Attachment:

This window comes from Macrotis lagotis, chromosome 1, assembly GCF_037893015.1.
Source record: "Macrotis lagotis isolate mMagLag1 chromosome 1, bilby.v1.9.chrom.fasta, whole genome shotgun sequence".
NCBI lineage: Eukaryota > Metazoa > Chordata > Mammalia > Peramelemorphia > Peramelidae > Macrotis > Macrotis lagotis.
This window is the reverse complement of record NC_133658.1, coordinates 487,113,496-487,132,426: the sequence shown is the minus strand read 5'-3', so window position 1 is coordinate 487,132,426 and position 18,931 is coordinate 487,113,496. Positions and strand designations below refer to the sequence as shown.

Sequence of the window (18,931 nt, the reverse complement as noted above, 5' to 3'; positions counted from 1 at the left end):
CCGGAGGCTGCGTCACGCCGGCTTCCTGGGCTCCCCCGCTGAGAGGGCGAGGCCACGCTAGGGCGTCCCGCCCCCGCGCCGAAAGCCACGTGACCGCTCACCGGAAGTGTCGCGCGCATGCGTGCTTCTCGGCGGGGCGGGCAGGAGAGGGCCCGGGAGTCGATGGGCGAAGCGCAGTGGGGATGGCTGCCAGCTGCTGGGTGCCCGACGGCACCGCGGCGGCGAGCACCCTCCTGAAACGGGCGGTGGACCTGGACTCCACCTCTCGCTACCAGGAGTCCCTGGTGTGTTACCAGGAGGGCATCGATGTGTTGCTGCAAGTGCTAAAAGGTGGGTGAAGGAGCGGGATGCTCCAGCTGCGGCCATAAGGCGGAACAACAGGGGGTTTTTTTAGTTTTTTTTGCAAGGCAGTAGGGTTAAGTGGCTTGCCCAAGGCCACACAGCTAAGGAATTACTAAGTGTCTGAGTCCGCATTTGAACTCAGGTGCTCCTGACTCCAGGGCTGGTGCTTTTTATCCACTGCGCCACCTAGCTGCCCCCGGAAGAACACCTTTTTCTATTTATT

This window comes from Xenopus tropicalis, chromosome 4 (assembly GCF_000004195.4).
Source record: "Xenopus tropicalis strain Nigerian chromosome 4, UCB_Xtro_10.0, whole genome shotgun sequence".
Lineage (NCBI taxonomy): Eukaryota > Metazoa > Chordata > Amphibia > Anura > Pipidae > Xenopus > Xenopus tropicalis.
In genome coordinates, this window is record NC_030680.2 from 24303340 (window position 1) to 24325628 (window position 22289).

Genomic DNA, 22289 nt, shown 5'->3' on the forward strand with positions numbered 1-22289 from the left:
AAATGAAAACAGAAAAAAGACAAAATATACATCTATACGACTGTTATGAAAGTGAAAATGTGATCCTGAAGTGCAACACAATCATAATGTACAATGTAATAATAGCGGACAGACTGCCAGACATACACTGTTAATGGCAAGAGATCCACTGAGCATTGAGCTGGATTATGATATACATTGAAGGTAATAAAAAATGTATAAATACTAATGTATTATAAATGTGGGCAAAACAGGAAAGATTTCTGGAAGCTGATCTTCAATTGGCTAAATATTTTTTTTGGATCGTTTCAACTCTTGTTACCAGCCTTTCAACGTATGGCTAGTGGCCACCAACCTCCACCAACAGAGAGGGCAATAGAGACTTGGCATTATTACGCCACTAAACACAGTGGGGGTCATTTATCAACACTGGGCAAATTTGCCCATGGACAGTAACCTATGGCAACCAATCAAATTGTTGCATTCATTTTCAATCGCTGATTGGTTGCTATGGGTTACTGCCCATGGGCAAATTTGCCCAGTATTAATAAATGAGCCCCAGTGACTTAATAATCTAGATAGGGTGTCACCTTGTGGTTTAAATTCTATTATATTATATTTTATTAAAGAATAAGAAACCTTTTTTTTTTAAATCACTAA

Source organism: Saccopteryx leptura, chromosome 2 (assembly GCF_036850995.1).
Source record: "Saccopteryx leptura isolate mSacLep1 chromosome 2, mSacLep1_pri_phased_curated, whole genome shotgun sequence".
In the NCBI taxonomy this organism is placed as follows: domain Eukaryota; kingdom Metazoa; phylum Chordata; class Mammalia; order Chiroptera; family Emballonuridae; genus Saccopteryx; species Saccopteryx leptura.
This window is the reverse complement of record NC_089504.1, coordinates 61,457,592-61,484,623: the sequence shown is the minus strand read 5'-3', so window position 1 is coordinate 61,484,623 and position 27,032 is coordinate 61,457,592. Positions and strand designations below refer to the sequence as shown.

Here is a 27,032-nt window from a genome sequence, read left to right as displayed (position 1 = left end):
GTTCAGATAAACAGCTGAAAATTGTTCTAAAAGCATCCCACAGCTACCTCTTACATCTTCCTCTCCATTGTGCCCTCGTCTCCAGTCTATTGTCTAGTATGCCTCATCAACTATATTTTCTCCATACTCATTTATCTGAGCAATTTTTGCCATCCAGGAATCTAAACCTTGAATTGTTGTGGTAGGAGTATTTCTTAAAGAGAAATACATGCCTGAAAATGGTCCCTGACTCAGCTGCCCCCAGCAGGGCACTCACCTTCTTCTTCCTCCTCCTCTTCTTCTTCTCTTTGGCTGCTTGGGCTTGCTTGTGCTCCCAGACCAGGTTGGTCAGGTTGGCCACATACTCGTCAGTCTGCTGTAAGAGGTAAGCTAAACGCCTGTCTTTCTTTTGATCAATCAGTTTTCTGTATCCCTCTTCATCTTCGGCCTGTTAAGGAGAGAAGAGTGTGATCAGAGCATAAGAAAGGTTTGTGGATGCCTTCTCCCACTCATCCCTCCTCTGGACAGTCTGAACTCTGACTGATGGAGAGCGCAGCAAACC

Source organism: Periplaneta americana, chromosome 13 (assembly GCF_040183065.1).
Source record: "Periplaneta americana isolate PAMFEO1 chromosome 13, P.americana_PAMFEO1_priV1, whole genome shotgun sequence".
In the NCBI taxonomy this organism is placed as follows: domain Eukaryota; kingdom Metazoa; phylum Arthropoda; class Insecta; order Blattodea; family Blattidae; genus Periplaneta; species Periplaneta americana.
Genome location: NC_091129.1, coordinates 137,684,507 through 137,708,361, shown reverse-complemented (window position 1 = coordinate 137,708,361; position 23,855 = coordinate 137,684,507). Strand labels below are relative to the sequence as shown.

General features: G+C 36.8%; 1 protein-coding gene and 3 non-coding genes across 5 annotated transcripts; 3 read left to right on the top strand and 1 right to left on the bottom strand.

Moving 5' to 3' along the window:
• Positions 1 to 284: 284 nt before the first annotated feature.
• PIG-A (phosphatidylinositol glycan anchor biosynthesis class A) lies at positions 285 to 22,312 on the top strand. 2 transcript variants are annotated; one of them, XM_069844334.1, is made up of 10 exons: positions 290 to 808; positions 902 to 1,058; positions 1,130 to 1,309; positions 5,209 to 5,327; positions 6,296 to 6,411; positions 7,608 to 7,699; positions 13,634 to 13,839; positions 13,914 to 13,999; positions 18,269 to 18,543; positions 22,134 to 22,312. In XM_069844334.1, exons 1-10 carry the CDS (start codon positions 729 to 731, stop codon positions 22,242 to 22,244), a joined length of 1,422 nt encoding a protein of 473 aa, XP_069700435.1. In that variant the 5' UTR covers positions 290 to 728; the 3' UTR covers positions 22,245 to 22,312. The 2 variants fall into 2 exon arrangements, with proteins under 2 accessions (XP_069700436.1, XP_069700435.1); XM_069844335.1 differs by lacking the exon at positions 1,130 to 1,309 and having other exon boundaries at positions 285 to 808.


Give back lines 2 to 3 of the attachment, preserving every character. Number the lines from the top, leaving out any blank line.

Source record: "Macrotis lagotis isolate mMagLag1 chromosome 1, bilby.v1.9.chrom.fasta, whole genome shotgun sequence".
NCBI lineage: Eukaryota > Metazoa > Chordata > Mammalia > Peramelemorphia > Peramelidae > Macrotis > Macrotis lagotis.